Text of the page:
• $\begingroup$ Also, you've misstated my points. My actual arguments are 1) your system does not use OTP properly for the OTP security proof to apply to your usage, so your citation of OTP's security is irrelevant, and 2) your system isn't any more secure than any basic password-based encryption (and in at least one respect is significantly less secure). (Adding a proper password hash to your system would bring it up to a reasonable security standard, but the security would mostly be coming from the hash, not from any connection to OTP.) $\endgroup$ Dec 7 '20 at 4:26
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This provides no benefit whatsoever. It only makes you store some useless extra data.

Either the "password" is 256 bits of random data, or it's not.
If it is, then you've got a one-time pad, but you have the same problem you originally had: how to securely store 256 bits of random data.
If it's not, you don't have a one-time pad.

So either way you go from storing a 256-bit secret to storing 256 bits of ciphertext + 256 bits of "password". The only thing you've done is waste your own time and space.

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  • $\begingroup$ You can use my scheme to encrypt any amount of random data (say 5 terabytes) by only using a 256bit password and the scheme would be provably secure nonetheless. $\endgroup$
    – Anon21
    Dec 5 '20 at 1:35
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    $\begingroup$ No, it wouldn't. You lose provable security the instant the plaintext length exceeds the password length. $\endgroup$ Dec 5 '20 at 2:03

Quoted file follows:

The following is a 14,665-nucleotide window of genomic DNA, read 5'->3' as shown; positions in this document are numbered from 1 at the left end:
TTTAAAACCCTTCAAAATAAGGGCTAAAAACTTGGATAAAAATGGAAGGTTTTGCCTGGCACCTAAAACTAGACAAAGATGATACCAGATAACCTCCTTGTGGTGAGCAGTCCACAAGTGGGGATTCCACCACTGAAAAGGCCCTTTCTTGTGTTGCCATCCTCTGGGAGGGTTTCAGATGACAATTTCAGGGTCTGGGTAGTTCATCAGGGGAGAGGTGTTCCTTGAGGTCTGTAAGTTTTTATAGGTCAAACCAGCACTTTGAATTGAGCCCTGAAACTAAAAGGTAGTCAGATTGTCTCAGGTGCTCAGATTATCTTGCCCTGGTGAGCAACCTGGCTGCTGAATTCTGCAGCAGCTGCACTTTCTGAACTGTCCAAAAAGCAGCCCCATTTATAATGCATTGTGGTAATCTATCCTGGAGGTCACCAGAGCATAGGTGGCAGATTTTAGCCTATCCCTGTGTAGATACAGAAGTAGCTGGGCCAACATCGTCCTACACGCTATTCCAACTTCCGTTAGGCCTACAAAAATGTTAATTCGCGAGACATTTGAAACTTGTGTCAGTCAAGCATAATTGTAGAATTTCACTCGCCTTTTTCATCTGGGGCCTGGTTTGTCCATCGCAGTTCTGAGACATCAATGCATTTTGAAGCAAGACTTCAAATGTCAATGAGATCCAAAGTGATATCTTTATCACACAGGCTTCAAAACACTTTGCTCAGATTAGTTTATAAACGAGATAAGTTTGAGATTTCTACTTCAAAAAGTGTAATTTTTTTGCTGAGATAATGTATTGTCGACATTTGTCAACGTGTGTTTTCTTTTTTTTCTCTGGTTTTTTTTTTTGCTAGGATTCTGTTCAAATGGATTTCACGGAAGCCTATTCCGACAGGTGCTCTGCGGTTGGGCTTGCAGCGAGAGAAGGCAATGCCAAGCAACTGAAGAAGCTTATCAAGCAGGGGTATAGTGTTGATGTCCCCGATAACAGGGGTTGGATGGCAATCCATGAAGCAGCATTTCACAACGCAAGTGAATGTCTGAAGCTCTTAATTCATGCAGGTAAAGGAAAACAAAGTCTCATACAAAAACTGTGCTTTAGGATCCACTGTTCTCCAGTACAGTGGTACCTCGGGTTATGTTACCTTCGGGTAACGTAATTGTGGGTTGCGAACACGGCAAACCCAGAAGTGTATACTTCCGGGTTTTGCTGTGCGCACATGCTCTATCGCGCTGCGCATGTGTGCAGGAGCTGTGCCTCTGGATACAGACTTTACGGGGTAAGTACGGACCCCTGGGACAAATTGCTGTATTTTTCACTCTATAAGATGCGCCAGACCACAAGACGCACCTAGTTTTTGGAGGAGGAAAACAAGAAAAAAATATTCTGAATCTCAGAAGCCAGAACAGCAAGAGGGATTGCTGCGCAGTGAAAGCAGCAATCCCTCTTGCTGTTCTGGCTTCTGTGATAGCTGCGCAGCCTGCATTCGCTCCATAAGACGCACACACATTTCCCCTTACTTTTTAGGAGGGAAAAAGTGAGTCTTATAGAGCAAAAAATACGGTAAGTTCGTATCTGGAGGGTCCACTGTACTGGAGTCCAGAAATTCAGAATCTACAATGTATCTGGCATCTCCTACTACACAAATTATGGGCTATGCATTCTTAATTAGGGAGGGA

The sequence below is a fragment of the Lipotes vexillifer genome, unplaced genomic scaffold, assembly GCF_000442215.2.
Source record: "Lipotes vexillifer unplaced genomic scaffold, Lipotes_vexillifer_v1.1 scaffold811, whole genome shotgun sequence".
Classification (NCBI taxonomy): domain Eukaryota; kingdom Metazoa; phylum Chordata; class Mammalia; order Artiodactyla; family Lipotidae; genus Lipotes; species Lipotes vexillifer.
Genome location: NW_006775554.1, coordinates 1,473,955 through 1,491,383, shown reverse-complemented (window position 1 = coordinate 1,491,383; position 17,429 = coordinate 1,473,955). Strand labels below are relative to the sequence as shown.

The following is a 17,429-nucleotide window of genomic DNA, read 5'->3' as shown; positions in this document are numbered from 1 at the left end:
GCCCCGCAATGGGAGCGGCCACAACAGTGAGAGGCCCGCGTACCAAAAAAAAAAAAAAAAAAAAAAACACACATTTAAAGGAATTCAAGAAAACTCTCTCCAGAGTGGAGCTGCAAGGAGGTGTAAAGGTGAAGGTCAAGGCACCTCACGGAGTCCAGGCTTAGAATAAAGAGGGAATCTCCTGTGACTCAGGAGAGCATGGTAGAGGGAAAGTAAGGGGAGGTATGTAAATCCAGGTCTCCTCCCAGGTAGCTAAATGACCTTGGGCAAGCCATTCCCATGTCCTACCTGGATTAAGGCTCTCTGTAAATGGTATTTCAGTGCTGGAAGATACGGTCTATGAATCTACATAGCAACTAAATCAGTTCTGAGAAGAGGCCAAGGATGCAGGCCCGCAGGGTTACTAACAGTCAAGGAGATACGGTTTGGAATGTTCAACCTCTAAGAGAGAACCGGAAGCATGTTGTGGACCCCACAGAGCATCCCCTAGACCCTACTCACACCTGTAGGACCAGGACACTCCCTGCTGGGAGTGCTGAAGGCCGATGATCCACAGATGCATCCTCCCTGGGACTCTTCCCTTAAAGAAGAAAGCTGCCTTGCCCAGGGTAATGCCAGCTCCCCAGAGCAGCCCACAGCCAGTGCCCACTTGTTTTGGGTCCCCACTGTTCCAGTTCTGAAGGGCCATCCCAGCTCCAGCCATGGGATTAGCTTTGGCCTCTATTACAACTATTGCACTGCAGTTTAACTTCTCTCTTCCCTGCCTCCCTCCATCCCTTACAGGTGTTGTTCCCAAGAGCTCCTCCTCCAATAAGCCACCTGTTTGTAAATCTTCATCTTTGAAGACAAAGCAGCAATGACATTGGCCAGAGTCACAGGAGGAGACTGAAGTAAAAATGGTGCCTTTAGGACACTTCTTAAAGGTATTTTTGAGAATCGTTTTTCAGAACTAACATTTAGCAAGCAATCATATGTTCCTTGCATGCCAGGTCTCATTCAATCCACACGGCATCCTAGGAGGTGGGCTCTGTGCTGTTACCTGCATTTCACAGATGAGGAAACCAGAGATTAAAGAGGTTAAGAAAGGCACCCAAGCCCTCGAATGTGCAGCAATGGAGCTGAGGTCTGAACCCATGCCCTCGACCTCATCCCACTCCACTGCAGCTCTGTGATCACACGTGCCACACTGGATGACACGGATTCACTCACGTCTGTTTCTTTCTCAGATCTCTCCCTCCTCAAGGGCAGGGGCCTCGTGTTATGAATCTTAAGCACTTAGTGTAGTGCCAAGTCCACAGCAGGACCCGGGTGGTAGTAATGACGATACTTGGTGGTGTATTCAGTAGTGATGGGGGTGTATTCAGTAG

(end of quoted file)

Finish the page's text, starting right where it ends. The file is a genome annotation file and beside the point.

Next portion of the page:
• $\begingroup$ Well no, because the provable security kicks in at the level of the encrypted file which is always the same size of the cleartext, and not at the level of the password. The password is the equivalent of the OTP message and can be shorter than the cleartext with no impact on provability. $\endgroup$
    – Anon21
    Dec 5 '20 at 2:57
  • $\begingroup$ To be more precise, in standard OTP, one may have a 64bits one-time-pad (P) and a message (M) less than or equal to 64bits. One can then P xor M to produce an encrypted message (S) of size 64bits. In this scheme, S is provably secure. In my scheme, we switch the security focus to P instead of M, but the math is nearly the same. Since size(M)<=64bits, one uses a function mapping size(M) to a collision-free hash of 64bits. Then, P xor hash(M) = S. If S gets leaked, the adversary cannot guess which P out of 2^size(M) possibility, M encrypts. $\endgroup$
    – Anon21
    Dec 5 '20 at 22:18
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    $\begingroup$ Our long chat, your question, and your comments all sum up why you shouldn't roll your own. I will list a few reasons as politely as possible. You - 1) aren't a cryptographer 2) don't understand what makes a OTP "provably secure", nor why your scheme isn't one. 3) don't understand the insignificance of attacks on AES in regards to your use case. 4) still don't realise that IF your scheme was a OTP, then it follows that AES used in the same way is also a OTP. 5) don't know how AES works, nor it's various modes of operation. 6) claimed your scheme is "way way way better" than AES. $\endgroup$
    – Modal Nest
    Dec 6 '20 at 9:46